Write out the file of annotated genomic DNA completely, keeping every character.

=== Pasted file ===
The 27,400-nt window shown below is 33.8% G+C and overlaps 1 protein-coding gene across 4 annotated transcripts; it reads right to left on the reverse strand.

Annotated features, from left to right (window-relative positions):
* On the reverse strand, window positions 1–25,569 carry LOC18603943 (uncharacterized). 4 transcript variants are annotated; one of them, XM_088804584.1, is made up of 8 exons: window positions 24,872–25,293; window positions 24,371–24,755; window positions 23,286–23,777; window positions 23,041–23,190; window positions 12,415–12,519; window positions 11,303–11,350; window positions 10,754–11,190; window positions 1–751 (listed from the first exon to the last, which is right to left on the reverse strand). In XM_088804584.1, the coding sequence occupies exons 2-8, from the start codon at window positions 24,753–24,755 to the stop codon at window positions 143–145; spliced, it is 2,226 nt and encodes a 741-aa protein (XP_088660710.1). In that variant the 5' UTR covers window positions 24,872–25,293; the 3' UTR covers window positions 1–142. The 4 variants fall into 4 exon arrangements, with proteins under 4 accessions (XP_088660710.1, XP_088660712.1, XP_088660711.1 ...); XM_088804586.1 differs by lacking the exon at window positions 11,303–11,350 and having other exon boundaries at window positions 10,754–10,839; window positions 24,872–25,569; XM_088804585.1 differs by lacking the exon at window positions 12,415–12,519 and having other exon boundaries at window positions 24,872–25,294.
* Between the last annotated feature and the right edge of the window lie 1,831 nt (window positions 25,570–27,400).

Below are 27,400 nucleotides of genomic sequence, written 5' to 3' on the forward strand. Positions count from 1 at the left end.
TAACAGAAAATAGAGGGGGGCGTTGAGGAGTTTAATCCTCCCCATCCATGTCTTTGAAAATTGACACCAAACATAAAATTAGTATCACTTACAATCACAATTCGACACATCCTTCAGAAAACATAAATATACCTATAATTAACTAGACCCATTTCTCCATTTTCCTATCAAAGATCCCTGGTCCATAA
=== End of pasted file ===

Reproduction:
The 27,400-nt window shown below is 33.8% G+C and overlaps 1 protein-coding gene across 4 annotated transcripts; it reads right to left on the reverse strand.

Annotated features, from left to right (window-relative positions):
* On the reverse strand, window positions 1–25,569 carry LOC18603943 (uncharacterized). 4 transcript variants are annotated; one of them, XM_088804584.1, is made up of 8 exons: window positions 24,872–25,293; window positions 24,371–24,755; window positions 23,286–23,777; window positions 23,041–23,190; window positions 12,415–12,519; window positions 11,303–11,350; window positions 10,754–11,190; window positions 1–751 (listed from the first exon to the last, which is right to left on the reverse strand). In XM_088804584.1, the coding sequence occupies exons 2-8, from the start codon at window positions 24,753–24,755 to the stop codon at window positions 143–145; spliced, it is 2,226 nt and encodes a 741-aa protein (XP_088660710.1). In that variant the 5' UTR covers window positions 24,872–25,293; the 3' UTR covers window positions 1–142. The 4 variants fall into 4 exon arrangements, with proteins under 4 accessions (XP_088660710.1, XP_088660712.1, XP_088660711.1 ...); XM_088804586.1 differs by lacking the exon at window positions 11,303–11,350 and having other exon boundaries at window positions 10,754–10,839; window positions 24,872–25,569; XM_088804585.1 differs by lacking the exon at window positions 12,415–12,519 and having other exon boundaries at window positions 24,872–25,294.
* Between the last annotated feature and the right edge of the window lie 1,831 nt (window positions 25,570–27,400).

Below are 27,400 nucleotides of genomic sequence, written 5' to 3' on the forward strand. Positions count from 1 at the left end.
TAACAGAAAATAGAGGGGGGCGTTGAGGAGTTTAATCCTCCCCATCCATGTCTTTGAAAATTGACACCAAACATAAAATTAGTATCACTTACAATCACAATTCGACACATCCTTCAGAAAACATAAATATACCTATAATTAACTAGACCCATTTCTCCATTTTCCTATCAAAGATCCCTGGTCCATAA